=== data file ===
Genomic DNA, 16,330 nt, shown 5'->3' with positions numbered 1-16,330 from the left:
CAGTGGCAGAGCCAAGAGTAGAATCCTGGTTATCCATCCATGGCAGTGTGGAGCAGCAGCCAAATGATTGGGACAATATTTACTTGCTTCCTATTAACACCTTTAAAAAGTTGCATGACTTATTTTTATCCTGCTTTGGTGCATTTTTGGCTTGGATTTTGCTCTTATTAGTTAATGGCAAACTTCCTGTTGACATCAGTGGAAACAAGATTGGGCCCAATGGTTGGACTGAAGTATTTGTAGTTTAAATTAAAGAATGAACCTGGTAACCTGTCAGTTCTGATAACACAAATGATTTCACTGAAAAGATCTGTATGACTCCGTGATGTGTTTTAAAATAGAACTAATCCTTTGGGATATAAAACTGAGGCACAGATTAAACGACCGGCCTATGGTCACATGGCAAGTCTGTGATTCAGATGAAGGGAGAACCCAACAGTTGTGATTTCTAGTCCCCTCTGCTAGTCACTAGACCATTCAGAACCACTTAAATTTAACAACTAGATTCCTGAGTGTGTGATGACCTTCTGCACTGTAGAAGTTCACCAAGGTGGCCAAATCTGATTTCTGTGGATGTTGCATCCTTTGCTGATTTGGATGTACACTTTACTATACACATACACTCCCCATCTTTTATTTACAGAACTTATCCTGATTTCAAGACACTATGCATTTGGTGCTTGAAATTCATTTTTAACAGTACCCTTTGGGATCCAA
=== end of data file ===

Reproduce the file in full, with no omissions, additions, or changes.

Genomic DNA, 16,330 nt, shown 5'->3' with positions numbered 1-16,330 from the left:
CAGTGGCAGAGCCAAGAGTAGAATCCTGGTTATCCATCCATGGCAGTGTGGAGCAGCAGCCAAATGATTGGGACAATATTTACTTGCTTCCTATTAACACCTTTAAAAAGTTGCATGACTTATTTTTATCCTGCTTTGGTGCATTTTTGGCTTGGATTTTGCTCTTATTAGTTAATGGCAAACTTCCTGTTGACATCAGTGGAAACAAGATTGGGCCCAATGGTTGGACTGAAGTATTTGTAGTTTAAATTAAAGAATGAACCTGGTAACCTGTCAGTTCTGATAACACAAATGATTTCACTGAAAAGATCTGTATGACTCCGTGATGTGTTTTAAAATAGAACTAATCCTTTGGGATATAAAACTGAGGCACAGATTAAACGACCGGCCTATGGTCACATGGCAAGTCTGTGATTCAGATGAAGGGAGAACCCAACAGTTGTGATTTCTAGTCCCCTCTGCTAGTCACTAGACCATTCAGAACCACTTAAATTTAACAACTAGATTCCTGAGTGTGTGATGACCTTCTGCACTGTAGAAGTTCACCAAGGTGGCCAAATCTGATTTCTGTGGATGTTGCATCCTTTGCTGATTTGGATGTACACTTTACTATACACATACACTCCCCATCTTTTATTTACAGAACTTATCCTGATTTCAAGACACTATGCATTTGGTGCTTGAAATTCATTTTTAACAGTACCCTTTGGGATCCAA